Author discusses inequality, how companies promote ‘fake change’

Tuesday, November 5, 2019 - 10:53pm

Anand Giriharadas speaks about the role of business in society with the Erb Institute at Ross Tuesday evening.

Anand Giriharadas speaks about the role of business in society with the Erb Institute at Ross Tuesday evening. Buy this photo
Julia Schachinger/Daily

Journalist and author Anand Giridharadas explained corporations can contribute to inequality while making misleading claims about philanthropy during a discussion Tuesday at the Ross School of Business. About 500 people attended the event, which was hosted by Joe Árvai, director of the Erb Institute for Global Sustainable Enterprise.

Giridharadas, author of “Winner’s Take All: The Elite Charade of Changing the World,” is a Michigan alum. He previously worked as a journalist and covered India for the International Herald Tribune and The New York Times.

Árvai asked Giridharadas about his newest book, as well as several other topics ranging from global management consulting for McKinsey & Company and working as a political commentator. 

Giridharadas spoke with The Daily prior to the event. He noted the recent controversy surrounding real estate developer Stephen M. Ross, the largest donor in the University’s history and for whom the Ross School of Business is named. After reports of Ross’s fundraising efforts for President Donald Trump surfaced over the summer, students demanded the University cut ties with Ross. Giridharadas echoed calls to remove Ross’s name from the building.


“It does not have a place in this University anymore, and after he has gone out of his way to support the reelection of a president who is committed to destroying the rights and dignity of many of the people who go to this University, including, to start with, every single woman that goes to this University, and then you add the people of ethnicities that are affected as well,” Giridharadas said. “Why is the University providing someone like him the cover that you get by having your name on these fancy blue banners?”

Giridharadas suggested renaming the building after Mary Frances Berry, a civil rights activist and the first woman to head a major research university. An alum herself, Berry got her Ph.D. in history from the University, as well as her law degree.


During the talk, Giridharadas explained how large businesses and their leaders are detrimental to the health of the world. Giridharadas also acknowledged that they do minimal philanthropic work, but the main structures of their companies and philanthropies continue to create a cycle that excludes people from accessing opportunities. 

Giridharadas said his writing focuses on topics including wealth inequality, democracy and American culture. He called on large corporations to do more to benefit people.

“I think a lot of their actions are for real; they really do put malaria nets over people's beds; they do really feed people in pantries,” Giridharadas said. “But I started to become curious about whether these small gestures they do are part of upholding this much bigger system we have, that we’re not supposed to question, that is fundamentally built on shutting most people out of the future.”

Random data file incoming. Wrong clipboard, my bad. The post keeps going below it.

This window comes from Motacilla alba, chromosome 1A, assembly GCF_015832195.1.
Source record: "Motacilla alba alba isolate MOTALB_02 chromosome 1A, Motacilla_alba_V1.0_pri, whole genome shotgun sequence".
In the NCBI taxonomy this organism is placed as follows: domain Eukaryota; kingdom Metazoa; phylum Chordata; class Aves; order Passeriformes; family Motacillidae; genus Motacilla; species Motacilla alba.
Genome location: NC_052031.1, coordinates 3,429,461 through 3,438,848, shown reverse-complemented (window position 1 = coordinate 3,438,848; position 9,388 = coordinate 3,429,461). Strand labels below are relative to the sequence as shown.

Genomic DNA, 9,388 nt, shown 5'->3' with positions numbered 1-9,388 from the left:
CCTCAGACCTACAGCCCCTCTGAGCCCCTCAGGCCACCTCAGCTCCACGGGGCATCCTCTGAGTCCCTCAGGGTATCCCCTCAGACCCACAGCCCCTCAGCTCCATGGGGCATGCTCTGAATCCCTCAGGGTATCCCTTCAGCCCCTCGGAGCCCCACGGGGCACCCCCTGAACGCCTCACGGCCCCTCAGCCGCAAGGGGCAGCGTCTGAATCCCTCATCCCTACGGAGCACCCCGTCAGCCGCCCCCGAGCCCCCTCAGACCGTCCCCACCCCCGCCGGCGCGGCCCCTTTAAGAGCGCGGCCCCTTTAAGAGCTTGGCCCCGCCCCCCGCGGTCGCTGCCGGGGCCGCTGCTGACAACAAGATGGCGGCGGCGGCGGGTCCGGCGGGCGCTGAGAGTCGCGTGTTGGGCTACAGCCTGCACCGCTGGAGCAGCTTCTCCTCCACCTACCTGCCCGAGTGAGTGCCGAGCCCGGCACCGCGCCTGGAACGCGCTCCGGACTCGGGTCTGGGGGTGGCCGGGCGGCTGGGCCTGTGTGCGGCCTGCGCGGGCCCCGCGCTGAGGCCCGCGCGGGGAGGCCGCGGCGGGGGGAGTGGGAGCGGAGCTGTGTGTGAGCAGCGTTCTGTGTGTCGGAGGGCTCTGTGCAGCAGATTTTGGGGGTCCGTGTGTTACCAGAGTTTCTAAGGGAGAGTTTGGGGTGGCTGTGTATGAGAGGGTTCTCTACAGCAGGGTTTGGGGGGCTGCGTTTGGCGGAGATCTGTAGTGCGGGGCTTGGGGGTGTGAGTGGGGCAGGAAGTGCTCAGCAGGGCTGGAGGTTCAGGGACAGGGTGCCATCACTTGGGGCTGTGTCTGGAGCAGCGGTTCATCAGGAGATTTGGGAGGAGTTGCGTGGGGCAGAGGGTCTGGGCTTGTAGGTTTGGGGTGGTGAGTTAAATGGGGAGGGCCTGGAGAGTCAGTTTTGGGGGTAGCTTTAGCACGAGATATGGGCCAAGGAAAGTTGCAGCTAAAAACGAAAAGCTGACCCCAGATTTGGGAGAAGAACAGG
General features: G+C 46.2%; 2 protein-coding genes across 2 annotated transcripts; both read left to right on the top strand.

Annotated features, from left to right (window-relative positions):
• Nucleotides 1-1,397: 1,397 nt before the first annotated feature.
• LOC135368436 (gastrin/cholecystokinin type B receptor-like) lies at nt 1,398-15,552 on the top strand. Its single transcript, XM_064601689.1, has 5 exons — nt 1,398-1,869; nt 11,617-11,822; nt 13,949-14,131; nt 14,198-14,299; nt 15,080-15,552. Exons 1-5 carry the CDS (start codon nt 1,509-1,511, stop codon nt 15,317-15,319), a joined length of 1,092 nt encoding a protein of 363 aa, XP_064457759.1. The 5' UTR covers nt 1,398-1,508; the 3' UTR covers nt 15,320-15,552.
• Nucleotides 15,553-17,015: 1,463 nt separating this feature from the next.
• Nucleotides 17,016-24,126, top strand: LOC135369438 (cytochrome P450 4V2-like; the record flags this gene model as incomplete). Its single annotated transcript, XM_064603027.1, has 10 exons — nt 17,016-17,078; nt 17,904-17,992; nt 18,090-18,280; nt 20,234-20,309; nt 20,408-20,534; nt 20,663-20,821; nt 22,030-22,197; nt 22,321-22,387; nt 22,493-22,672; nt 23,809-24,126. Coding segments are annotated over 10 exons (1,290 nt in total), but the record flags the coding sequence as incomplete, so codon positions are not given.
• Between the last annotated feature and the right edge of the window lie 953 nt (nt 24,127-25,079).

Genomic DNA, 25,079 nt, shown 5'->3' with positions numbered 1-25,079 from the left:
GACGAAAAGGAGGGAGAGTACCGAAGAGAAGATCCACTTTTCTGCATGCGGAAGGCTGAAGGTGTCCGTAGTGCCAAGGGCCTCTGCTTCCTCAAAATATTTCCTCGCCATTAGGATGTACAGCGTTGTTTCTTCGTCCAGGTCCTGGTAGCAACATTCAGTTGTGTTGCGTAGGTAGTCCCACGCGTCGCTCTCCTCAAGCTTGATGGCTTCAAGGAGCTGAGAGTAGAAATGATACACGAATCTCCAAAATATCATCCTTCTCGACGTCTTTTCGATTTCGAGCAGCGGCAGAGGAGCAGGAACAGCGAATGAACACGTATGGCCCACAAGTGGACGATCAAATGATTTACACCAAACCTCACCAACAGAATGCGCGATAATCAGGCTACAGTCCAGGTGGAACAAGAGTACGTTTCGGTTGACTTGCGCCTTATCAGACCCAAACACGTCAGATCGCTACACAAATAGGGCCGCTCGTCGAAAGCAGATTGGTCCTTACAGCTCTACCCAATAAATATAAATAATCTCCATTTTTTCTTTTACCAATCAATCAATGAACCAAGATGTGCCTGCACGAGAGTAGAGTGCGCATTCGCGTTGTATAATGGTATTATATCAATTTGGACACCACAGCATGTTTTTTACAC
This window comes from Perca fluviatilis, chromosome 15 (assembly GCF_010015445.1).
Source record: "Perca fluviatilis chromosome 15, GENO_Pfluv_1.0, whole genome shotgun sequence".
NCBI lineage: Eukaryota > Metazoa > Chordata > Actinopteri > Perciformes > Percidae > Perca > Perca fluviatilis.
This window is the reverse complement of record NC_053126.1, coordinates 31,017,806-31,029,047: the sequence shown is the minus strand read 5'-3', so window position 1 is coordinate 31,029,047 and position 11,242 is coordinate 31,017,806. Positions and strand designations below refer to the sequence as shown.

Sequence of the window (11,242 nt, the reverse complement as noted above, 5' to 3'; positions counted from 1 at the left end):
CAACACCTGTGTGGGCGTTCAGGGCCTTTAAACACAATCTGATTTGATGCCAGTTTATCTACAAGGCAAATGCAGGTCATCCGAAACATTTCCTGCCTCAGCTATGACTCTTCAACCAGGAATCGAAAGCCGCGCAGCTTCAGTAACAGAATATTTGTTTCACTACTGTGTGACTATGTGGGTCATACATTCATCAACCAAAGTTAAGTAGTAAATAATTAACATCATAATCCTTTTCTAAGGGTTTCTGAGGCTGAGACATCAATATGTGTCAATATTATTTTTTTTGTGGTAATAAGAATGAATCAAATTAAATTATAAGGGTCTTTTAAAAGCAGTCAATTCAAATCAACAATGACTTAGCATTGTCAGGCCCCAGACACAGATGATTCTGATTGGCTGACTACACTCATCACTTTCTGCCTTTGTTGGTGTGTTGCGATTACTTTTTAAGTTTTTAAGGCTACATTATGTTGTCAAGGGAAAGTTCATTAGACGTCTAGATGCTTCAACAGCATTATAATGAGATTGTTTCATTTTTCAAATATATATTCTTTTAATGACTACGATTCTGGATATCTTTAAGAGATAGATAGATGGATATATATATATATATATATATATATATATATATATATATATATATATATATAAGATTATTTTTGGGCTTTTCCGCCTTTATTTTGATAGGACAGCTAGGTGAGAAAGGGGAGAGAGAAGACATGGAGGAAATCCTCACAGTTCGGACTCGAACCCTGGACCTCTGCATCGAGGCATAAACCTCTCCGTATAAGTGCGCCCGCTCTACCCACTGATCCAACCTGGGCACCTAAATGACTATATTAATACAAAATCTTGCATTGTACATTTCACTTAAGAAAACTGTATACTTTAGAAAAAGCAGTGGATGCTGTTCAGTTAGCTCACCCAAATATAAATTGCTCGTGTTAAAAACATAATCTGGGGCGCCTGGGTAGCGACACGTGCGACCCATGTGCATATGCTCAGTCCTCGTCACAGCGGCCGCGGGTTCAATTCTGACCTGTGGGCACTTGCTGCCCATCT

Giridharadas also discussed public education. In reference to the University, he said since the school considers its students to be leaders, it must lead the change in tuition models. He suggested different tuition prices should be attached to possible future incomes. Under this model, a programmer who will be offered a six-figure salary straight out of college should be given a higher tuition fee than a school teacher who will be paid by the state for their whole life. 

 “I think we have to start talking about more radical tuition models,” Giridharas said. “If you are using this University to go work at Amazon, I think you should pay a very different tuition than if you're using this University to go be a public school teacher.”

By continuing to allow Michigan residents to attend the University at a reasonable price, Giridharadas said this would help the state’s overall economy. 

Giridharadas also discussed many of the problems that continue to affect America today. He spoke of mass incarceration, the current president and the long-lasting effects of slavery. He later corroborated these facts with the idea we must hold businesses accountable for their profiting off of people’s horrible situations.

“America today is the most unequal this country has been in 100 years,” Giridharadas said.   

Giridharadas said plutocracy is a main issue for not only our country, but the world. He attributes a great deal of wrongdoings to this group of people. 

Business graduate student Avani Sharma said she related to Giridharadas’ emphasis on putting more trust into public policy and relying on that as a main vein of change.

“I worked with the Indian government, which kind of brought me to think similarly to him in how we need to work with the government in order to make these changes,” Sharma said.

LSA junior Carter Howe said he had previously heard Giridharadas speak on a podcast. 

“(He) didn’t say this exact phrase at the event, but in a podcast I heard him in, he said that as business owners, we always think about doing more good, but we never think about doing less harm,” Howe said. “It’s not like you have capitalism and then philanthropy, it’s just that maybe we could make capitalism work more equitably.”